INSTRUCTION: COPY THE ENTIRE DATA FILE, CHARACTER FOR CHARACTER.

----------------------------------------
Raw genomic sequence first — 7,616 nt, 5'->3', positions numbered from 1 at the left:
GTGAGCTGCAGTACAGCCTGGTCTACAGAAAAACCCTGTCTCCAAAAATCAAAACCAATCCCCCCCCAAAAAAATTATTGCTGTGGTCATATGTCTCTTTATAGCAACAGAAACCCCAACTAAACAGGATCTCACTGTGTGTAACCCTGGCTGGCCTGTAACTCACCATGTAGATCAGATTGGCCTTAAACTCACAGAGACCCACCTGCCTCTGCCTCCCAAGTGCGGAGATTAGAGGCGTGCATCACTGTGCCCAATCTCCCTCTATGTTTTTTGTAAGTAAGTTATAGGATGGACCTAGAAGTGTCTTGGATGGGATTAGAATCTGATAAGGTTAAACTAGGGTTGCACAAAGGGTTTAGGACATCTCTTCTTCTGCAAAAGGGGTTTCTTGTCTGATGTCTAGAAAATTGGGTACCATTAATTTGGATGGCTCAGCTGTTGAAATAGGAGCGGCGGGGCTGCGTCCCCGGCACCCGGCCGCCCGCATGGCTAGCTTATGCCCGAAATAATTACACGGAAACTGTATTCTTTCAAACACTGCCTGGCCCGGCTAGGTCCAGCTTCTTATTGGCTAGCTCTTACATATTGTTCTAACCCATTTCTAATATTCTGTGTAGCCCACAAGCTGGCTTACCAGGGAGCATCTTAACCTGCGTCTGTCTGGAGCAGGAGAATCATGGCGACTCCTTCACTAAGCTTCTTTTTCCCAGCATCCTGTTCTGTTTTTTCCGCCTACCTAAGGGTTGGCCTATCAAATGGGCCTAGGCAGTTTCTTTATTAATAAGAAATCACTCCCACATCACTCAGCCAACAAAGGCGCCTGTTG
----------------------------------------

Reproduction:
Raw genomic sequence first — 7,616 nt, 5'->3', positions numbered from 1 at the left:
GTGAGCTGCAGTACAGCCTGGTCTACAGAAAAACCCTGTCTCCAAAAATCAAAACCAATCCCCCCCCAAAAAAATTATTGCTGTGGTCATATGTCTCTTTATAGCAACAGAAACCCCAACTAAACAGGATCTCACTGTGTGTAACCCTGGCTGGCCTGTAACTCACCATGTAGATCAGATTGGCCTTAAACTCACAGAGACCCACCTGCCTCTGCCTCCCAAGTGCGGAGATTAGAGGCGTGCATCACTGTGCCCAATCTCCCTCTATGTTTTTTGTAAGTAAGTTATAGGATGGACCTAGAAGTGTCTTGGATGGGATTAGAATCTGATAAGGTTAAACTAGGGTTGCACAAAGGGTTTAGGACATCTCTTCTTCTGCAAAAGGGGTTTCTTGTCTGATGTCTAGAAAATTGGGTACCATTAATTTGGATGGCTCAGCTGTTGAAATAGGAGCGGCGGGGCTGCGTCCCCGGCACCCGGCCGCCCGCATGGCTAGCTTATGCCCGAAATAATTACACGGAAACTGTATTCTTTCAAACACTGCCTGGCCCGGCTAGGTCCAGCTTCTTATTGGCTAGCTCTTACATATTGTTCTAACCCATTTCTAATATTCTGTGTAGCCCACAAGCTGGCTTACCAGGGAGCATCTTAACCTGCGTCTGTCTGGAGCAGGAGAATCATGGCGACTCCTTCACTAAGCTTCTTTTTCCCAGCATCCTGTTCTGTTTTTTCCGCCTACCTAAGGGTTGGCCTATCAAATGGGCCTAGGCAGTTTCTTTATTAATAAGAAATCACTCCCACATCACTCAGCCAACAAAGGCGCCTGTTG